1. Create your own color scheme and use your own background colors/images

  2. Use one of the FrontPage themes.

Since this is likely to be your first time using FrontPage we will make use of one of the themes that is provided.  You should

  1. Select the Format menu

  2. Select the themes entry on the menu

You will get a dialogue window that looks like the following.  If you wanted to develop your own pages to a much greater extent you would have used the background item on this Format menu.

I have selected the Expedition theme, but you should click on different themes in order to select the one you want.

Using these themes is a very quick way to develop a much higher quality web.  It is also possible to modify these themes, but that can be done on your own time.  In general, using themes makes for a more complicated web because of all the extra images used for things like banners and navigation buttons.  But there is no getting around the reward of using them for the little effort they require.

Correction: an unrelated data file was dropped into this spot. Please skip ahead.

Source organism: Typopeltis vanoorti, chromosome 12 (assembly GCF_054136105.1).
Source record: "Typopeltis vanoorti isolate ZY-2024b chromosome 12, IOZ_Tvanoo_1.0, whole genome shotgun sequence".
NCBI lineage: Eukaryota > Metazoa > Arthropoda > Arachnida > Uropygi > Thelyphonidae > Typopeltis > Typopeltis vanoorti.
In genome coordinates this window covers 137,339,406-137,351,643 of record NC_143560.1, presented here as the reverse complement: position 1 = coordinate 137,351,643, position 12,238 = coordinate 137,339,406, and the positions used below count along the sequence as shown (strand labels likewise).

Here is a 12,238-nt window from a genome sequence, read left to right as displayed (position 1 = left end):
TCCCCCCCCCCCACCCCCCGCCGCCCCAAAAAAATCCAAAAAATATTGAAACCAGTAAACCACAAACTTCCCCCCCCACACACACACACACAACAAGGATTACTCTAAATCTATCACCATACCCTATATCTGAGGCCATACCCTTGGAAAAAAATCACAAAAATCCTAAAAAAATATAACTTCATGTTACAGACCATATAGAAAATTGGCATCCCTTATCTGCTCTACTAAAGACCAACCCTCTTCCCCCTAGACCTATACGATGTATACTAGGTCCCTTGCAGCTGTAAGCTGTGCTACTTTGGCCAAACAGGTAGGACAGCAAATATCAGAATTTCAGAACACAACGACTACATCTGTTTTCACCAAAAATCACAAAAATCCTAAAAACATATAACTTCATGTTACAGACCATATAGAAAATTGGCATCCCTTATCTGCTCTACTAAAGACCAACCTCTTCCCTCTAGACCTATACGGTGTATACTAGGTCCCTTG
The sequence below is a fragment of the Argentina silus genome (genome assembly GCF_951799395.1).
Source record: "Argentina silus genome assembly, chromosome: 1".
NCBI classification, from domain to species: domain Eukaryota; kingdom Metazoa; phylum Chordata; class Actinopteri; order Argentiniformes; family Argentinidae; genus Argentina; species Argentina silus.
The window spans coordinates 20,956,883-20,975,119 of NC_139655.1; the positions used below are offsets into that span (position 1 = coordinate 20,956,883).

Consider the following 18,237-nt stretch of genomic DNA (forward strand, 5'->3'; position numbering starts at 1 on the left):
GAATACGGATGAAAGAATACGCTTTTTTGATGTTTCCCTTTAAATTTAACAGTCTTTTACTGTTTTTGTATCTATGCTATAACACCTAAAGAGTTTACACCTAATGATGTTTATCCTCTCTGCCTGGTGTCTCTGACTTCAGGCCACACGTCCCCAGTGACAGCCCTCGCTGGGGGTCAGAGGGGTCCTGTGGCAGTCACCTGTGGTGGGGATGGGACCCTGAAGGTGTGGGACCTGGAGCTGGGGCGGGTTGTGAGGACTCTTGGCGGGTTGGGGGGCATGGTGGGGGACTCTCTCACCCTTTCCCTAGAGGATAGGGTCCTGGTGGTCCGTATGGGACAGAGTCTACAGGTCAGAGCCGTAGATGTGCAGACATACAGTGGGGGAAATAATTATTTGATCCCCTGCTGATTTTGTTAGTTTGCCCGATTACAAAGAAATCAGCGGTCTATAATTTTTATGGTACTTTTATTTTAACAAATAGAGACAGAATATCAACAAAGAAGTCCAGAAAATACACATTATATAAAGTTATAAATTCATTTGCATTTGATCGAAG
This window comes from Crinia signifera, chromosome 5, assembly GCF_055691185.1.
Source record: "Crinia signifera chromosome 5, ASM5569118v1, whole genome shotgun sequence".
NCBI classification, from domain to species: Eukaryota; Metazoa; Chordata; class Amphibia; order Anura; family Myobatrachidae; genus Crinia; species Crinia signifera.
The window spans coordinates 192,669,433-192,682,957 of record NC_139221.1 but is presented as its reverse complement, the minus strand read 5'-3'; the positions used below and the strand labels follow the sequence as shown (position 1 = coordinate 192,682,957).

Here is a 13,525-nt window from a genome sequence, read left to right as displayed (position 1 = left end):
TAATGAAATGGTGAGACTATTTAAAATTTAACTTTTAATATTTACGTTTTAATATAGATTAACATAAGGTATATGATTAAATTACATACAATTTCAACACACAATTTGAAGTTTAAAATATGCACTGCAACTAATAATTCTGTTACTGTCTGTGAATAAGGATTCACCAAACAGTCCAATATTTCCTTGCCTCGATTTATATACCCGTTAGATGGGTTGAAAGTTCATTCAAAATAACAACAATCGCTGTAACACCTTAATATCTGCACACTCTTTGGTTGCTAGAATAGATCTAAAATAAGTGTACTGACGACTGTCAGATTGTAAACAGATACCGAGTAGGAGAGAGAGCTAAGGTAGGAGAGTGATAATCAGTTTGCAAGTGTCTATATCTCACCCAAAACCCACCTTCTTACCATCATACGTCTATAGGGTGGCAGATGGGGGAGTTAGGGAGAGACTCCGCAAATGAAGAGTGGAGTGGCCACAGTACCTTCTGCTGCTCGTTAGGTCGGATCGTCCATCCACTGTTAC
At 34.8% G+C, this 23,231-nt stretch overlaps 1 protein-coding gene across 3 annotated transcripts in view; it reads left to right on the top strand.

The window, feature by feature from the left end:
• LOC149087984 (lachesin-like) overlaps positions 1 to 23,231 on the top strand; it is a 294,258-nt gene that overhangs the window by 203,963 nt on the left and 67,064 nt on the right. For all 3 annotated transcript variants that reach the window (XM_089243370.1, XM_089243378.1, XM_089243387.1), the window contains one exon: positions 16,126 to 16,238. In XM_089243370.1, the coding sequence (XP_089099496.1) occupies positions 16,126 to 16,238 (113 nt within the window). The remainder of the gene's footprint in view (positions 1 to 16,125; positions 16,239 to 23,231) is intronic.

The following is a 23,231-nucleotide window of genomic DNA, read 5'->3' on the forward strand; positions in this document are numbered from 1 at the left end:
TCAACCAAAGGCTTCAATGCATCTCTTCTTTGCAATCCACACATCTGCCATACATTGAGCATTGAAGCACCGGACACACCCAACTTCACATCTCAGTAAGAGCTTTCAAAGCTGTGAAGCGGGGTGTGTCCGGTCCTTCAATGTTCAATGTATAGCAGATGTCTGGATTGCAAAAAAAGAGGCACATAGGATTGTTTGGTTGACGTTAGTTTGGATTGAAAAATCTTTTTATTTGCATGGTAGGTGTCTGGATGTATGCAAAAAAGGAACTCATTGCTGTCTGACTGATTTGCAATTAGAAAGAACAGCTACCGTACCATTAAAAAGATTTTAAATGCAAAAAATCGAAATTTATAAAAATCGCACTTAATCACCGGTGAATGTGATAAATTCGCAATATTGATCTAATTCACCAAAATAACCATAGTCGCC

At this point you should click on each of the different tabs at the bottom of the page development window.  This will show you the HTML and preview your page where you can try out the links.  In order to navigate in the Normal or development view you need to control-click the link.

Notice how photo.htm contains a couple photos.  We will learn to modify these and add new photos in the next lesson.  The favorite.htm page has favorite hyperlinks primarily to external webs.  The interest.htm page has started a list of interests.

You should start making your webpage your own by changing the interests to something you want.

Inserting and Modifying Hyperlinks.  On the favorite.htm page you want to start putting in some of your favorite links.
  1. Change the words The Microsoft Network to something you are more interested in.

  2. Highlight what used to be The Microsoft Network link and then

  3. Click on the Insert menu

  4. Click on the Hyperlink item

You should get a dialogue window that looks like the following.

Notice that the link is currently
  1. You can change this by using the little globe icon next to this textbox to surf the net and find a different link.